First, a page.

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LETTER TO THE EDITOR

Perceval Induces Thrombocytopenia: Yes, of Course, but can we Change the Paradigm?

Ignazio CondelloI; Giuseppe SantarpinoI

DOI: 10.21470/1678-9741-2020-0420

Since the first studies published in 2011, the Perceval prosthesis has been associated with postoperative thrombocytopenia[1]. These studies originated from the association between this prosthesis and the previous model, Freedom-Solo, because both are constructed with the same biological material and because this previous model has "known" thrombocytopenic potential. Although studies in the literature have simultaneously shown that this thrombocytopenia has a transitory character and does not have a true clinical relevance, the "media" impact of this phenomenon poses a continuous debate on the origin of this event. Within this debate, we read the article by Mujtaba SS et al.[2] who compared isolated aortic valve replacement (AVR) patients with sutureless Perceval S valve (Group A: 72 patients) and patients who underwent isolated sutured AVR with Perimount Magna Ease Bioprosthesis (Group B: 101 patients) between June 2014 and January 2017.

These authors warn against the use of Perceval prosthesis because they concluded that with this model the risk of thrombocytopenia is significantly higher. In our opinion (Figure 1), this article needs some considerations for an "overall and integrated" choice of the prosthetic model to be used. The first consideration is that the recorded transient thrombocytopenia has no clinical impact, according to their own conclusions. Conversely, the use of Perceval prosthesis allows the implantation of a significantly larger prosthesis - therefore, providing a better hemodynamic duration over time - than other prosthetic models used. Therefore, there is a transitory and clinically irrelevant "disadvantage" vs. a significant long-term "advantage" in hemodynamics (= patient's quality of life). In addition, these authors concluded that the implantation of sutureless Perceval aortic valves was associated with a significant drop in platelet count postoperatively, with slow recovery and higher platelets and packed red blood cells transfusion requirements. Although this phenomenon, regardless of the theory that explains its origin, do exists, we believe that we could reason on how to associate the advantages of this prosthesis (e.g., stentless profile, ease to implant) with protective techniques on the platelets that allow "savings", by making the Perceval implant procedure "minimally invasive" and not only due to a “small surgical incision” (e.g., association with minimally invasive extracorporeal circulation).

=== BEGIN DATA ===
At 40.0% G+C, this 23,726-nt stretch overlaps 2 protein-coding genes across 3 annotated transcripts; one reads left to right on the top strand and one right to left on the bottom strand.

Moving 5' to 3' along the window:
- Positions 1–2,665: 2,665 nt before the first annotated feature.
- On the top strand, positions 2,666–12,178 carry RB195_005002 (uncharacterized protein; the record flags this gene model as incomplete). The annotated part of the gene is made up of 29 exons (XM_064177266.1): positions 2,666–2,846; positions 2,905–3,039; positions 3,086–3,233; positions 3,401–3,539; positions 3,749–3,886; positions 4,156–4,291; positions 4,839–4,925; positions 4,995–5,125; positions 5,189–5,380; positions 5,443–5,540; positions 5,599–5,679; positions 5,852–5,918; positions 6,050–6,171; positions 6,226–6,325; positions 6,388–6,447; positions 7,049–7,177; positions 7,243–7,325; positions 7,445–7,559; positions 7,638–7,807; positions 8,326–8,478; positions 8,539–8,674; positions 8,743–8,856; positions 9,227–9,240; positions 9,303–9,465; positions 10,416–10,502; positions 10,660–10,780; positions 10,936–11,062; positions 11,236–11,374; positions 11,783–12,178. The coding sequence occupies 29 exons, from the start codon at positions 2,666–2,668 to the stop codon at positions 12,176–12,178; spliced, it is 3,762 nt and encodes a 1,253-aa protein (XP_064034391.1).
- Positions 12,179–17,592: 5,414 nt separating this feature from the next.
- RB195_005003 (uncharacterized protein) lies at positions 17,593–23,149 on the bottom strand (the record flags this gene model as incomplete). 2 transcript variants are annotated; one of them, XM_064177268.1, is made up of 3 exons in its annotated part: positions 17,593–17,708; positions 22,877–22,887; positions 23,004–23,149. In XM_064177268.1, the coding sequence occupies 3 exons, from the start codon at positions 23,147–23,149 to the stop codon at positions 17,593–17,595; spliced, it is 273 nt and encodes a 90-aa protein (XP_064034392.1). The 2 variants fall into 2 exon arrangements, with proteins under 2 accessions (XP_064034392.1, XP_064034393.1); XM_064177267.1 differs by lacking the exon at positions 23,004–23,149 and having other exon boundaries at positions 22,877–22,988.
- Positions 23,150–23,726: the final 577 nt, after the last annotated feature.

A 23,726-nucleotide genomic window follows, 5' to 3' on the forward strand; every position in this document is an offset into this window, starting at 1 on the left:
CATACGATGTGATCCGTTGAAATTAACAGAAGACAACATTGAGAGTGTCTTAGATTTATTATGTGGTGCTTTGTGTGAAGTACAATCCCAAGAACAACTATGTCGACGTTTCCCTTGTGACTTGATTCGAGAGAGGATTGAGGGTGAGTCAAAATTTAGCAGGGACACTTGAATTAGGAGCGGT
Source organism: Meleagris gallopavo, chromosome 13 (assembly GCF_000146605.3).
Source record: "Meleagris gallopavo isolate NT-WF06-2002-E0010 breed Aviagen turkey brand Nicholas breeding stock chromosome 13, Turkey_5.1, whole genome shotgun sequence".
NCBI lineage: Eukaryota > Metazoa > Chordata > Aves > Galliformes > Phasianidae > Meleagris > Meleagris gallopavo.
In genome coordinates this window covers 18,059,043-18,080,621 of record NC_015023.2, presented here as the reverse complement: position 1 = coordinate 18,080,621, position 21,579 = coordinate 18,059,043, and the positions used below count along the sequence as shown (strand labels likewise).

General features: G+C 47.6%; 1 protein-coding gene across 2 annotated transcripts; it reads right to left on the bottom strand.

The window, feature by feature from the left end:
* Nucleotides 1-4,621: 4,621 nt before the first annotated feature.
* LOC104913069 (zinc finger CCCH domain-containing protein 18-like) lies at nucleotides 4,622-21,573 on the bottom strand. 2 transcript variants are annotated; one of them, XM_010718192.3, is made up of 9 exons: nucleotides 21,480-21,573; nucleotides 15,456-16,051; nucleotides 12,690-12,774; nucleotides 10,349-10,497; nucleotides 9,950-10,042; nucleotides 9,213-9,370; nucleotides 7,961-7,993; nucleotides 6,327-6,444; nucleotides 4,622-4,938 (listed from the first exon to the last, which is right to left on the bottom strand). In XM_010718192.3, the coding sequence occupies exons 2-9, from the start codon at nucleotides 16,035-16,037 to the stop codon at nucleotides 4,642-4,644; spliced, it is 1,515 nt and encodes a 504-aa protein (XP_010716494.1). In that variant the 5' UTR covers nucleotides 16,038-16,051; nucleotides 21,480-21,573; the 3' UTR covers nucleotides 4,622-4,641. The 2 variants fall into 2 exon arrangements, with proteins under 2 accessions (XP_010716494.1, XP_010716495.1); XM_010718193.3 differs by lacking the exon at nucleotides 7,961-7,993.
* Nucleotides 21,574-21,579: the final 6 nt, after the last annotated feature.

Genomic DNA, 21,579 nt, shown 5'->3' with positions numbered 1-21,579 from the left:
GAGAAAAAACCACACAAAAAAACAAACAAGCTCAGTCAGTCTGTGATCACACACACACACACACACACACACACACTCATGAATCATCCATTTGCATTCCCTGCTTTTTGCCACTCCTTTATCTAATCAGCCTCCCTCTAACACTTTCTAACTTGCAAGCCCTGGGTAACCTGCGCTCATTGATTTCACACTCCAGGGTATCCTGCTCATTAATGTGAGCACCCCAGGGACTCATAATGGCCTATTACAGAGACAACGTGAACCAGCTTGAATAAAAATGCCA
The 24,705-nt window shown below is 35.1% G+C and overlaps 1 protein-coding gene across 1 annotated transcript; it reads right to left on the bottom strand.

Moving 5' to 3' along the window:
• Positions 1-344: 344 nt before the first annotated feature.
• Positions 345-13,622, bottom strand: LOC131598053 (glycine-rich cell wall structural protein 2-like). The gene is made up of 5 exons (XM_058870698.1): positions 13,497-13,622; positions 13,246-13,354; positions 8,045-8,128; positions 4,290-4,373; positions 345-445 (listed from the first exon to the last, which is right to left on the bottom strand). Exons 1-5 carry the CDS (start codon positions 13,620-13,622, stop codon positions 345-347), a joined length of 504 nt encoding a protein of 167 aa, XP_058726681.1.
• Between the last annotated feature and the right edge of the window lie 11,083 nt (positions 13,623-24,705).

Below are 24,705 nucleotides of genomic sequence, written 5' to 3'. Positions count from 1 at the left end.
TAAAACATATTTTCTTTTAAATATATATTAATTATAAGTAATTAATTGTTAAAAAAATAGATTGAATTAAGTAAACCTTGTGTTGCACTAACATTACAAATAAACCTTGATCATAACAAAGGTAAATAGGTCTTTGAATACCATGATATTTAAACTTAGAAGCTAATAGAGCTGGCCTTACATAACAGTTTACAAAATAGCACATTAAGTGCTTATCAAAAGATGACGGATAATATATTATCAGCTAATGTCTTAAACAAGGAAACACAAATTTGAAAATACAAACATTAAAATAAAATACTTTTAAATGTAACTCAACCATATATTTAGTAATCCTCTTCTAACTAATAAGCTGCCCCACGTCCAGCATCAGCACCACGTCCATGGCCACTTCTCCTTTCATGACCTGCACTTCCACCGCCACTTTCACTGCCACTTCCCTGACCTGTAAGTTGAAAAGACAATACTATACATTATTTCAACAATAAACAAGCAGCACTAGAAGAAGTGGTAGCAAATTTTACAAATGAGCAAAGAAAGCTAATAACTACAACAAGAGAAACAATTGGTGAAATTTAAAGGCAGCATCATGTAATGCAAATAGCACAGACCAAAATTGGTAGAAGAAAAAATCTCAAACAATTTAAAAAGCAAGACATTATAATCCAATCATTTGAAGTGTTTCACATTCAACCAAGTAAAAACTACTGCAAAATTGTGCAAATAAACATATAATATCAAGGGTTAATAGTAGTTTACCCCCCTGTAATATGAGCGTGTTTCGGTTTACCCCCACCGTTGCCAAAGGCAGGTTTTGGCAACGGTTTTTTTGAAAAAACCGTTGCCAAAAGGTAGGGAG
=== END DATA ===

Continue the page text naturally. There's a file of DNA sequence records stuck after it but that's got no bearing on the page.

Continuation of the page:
Fig. 1 - Ignazio Condello (on the left) and Giuseppe Santarpino (on the right).

REFERENCES


1. Flameng W, Herregods MC, Hermans H, Van der Mieren G, Vercalsteren M, Poortmans G, et al. Effect of sutureless implantation of the perceval S aortic valve bioprosthesis on intraoperative and early postoperative outcomes. J Thorac Cardiovasc Surg. 2011;142(6):1453-7. doi:10.1016/j.jtcvs.2011.02.021.

2. Mujtaba SS, Ledingham S, Shah AR, Schueler S, Clark S, Pillay T. Thrombocytopenia after aortic valve replacement: comparison between sutureless perceval S valve and perimount magna ease bioprosthesis. Braz J Cardiovasc Surg. 2018;33(2):169-75. doi:10.21470/1678-9741-2017-0157. [MedLine]

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